Dutch politicians struggle with disability benefit

BMJ 1994; 308 doi: (Published 25 June 1994) Cite this as: BMJ 1994;308:1659
  1. R Pascoe

    One of the biggest questions facing the new Dutch government is what, if any, further measures to take to reduce the number of people claiming disability benefit. Three parties, the conservatives, labour, and the centrist party, have been locked in talks on forming a new coalition government since the general election on 3 May: the social security budget is proving to be one of the biggest stumbling blocks.

    According to the Social Insurance Council, at the end of 1993 one in 10 of the working population was claiming either full or partial disability benefit. The cost of the benefit seems to be falling thanks to changes in the criteria for eligibility and a reduction in the level of benefits, but the conservative party in particular wants to reduce the bill still further.

    In January a new system of calculating entitlement to disability benefit came into operation. Until then employees who became fully disabled were entitled to 70% of their last earned salary until reaching the age of 65. Now the length of this entitlement depends on age. All disabled workers have to undergo medical checks every five years to reassess the level of their disability. The social affairs ministry hopes that stricter medical checks will help to stop companies from using the system to get rid of older employees. In addition, claimants are now also obliged to accept any job that can be found for them.

    While these measures seem to have had an effect (the Social Insurance Council reports a drop of 10% in new claims so far this year), other measures are not proving so successful. The difference between the old 70% rate of entitlement and the new age dependent rate has been largely compensated for by compulsory top up insurance schemes for employees, which make up benefit to the old level and have been included in most collective labour agreements. Prime Minister Ruud Lubbers has attacked employers for agreeing to provide such top up policies, arguing that they undermine the cabinet's measures to cut the number of people claiming disability benefit.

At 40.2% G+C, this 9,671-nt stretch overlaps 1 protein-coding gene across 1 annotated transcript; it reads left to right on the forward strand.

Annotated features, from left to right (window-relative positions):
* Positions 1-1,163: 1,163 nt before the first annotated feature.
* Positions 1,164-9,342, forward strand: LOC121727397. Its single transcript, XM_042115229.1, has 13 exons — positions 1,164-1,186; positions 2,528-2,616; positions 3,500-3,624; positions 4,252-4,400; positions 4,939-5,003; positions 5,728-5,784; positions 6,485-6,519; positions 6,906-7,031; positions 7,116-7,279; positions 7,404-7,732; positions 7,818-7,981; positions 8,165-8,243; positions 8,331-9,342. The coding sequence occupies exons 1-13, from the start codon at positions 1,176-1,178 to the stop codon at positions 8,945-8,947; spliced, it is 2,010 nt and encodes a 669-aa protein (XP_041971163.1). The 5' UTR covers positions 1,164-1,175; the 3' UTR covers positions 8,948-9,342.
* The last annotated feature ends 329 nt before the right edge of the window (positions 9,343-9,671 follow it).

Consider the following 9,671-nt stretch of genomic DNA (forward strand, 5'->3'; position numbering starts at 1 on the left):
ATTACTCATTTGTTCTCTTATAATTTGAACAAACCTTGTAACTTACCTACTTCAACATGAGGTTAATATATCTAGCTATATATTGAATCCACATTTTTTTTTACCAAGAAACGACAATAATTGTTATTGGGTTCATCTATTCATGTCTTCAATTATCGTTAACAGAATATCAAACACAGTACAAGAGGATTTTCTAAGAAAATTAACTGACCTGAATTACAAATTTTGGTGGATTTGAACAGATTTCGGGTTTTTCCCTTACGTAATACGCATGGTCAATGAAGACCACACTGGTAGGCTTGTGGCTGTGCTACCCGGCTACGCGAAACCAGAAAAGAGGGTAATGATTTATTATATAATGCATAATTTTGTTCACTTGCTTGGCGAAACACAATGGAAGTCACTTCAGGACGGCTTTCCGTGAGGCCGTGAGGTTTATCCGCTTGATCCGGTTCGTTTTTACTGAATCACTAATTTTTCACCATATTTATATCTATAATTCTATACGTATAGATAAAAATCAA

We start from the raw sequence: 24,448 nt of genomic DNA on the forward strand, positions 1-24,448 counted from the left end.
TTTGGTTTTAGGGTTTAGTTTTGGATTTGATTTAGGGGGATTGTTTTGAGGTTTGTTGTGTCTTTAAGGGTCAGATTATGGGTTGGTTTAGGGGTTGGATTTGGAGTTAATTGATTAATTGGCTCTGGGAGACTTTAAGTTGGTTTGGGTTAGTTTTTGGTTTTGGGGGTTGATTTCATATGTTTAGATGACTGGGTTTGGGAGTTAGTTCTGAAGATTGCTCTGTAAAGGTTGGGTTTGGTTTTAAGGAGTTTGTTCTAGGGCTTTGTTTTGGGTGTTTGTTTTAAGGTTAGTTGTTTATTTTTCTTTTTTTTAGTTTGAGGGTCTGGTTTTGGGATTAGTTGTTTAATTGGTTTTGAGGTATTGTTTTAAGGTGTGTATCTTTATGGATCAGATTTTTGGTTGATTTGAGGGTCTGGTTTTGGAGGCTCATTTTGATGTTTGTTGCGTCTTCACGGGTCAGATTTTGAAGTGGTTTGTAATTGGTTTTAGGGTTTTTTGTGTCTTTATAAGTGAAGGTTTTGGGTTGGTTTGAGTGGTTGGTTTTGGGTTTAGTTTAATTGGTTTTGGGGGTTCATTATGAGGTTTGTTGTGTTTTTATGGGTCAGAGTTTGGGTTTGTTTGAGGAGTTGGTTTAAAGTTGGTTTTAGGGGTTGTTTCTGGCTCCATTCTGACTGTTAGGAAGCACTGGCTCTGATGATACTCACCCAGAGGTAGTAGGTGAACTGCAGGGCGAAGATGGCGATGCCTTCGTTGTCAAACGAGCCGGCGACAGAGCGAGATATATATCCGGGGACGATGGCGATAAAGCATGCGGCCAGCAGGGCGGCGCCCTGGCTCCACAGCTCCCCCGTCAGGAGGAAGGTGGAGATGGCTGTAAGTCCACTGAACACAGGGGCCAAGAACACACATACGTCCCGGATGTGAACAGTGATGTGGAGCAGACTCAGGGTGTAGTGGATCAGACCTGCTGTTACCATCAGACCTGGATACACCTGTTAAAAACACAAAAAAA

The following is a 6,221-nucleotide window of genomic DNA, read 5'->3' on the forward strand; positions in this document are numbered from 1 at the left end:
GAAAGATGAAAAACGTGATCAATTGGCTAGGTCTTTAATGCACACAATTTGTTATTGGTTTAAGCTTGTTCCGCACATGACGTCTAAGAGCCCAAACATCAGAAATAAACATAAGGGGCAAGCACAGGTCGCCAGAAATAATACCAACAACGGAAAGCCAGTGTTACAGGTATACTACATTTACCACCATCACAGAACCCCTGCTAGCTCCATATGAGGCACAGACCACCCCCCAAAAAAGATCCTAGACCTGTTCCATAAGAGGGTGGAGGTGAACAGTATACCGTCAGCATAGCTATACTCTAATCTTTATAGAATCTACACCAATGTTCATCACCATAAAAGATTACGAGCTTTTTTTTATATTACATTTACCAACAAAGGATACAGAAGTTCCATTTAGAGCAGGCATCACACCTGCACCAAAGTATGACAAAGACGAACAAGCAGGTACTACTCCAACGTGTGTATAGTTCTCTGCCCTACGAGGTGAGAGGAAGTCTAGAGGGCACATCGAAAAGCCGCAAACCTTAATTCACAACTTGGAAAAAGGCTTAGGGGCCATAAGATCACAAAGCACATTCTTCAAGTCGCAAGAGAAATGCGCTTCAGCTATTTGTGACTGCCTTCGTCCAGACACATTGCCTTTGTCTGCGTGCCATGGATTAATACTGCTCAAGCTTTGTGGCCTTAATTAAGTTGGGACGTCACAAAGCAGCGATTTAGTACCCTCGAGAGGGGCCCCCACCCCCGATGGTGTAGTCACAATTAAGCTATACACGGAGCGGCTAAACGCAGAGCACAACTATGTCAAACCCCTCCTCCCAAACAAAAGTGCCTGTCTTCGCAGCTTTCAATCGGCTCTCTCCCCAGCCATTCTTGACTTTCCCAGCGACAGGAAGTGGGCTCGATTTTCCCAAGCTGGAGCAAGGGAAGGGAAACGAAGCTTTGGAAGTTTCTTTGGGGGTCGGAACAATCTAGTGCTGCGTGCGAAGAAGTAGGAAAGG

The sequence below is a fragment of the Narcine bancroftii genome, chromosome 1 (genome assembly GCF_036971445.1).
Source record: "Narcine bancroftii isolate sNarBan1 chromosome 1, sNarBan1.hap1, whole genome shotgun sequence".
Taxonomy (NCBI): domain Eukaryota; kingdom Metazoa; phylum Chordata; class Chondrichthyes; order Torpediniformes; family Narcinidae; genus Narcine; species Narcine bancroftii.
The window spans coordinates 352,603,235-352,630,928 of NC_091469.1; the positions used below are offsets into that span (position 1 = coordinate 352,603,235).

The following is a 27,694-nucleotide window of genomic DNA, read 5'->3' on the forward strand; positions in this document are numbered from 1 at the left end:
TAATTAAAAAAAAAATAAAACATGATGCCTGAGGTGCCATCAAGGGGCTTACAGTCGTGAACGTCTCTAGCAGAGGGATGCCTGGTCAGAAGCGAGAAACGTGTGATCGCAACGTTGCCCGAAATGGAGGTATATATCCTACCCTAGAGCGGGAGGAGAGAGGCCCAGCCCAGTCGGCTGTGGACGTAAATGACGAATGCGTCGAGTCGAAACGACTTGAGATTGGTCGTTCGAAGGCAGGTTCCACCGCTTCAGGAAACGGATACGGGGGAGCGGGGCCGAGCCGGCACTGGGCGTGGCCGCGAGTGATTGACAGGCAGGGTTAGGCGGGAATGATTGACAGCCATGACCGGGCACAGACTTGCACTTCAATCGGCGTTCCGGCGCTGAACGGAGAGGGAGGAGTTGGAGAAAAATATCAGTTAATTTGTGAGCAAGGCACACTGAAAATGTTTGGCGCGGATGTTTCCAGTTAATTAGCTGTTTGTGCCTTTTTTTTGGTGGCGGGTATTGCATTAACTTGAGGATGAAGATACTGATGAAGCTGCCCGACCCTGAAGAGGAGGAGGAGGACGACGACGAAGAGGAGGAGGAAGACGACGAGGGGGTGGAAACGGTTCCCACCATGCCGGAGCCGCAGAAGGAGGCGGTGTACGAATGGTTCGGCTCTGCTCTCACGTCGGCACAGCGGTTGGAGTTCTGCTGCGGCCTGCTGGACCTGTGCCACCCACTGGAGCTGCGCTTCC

The introduction of the so called bonus/ malus system last year, whereby a company with an employee who ends up claiming disability benefit is fined and a company that takes on a disabled employee is given a financial reward, is also likely to be reviewed. Employees' organisations have attacked the scheme, arguing that it is unfair to fine a company if an employee becomes disabled through an incident that is not related to work, such as a sports accident. Indeed, companies are becoming more wary about employing people who have a history of bad health or who pursue dangerous hobbies.

    The bonus/malus system is likely to be scrapped by the next government, and political sources also suggest that the compulsory element of the top up insurance for disability benefit is likely to be removed. Instead employers could be obliged to offer such a policy in a collective labour agreement, but unwilling employees could not be forced to pay for it.

    A report leaked from the social security administrative office at the beginning of this month predicated that the number of disability claims would fall by 130 000 by 1997 and warned the incoming government not to take any hasty steps to reduce the bill still further. The social affairs ministry disputes this, arguing that the postwar baby boom will lead to an increase in claimants in their 40s and 50s over the next few years. Overall the ministry expects the number of claimants to remain stable until the turn of the century.

    But while the bill for disability benefit may decrease there could be a corresponding rise in claims for unemployment benefit, merely pushing the problem elsewhere.

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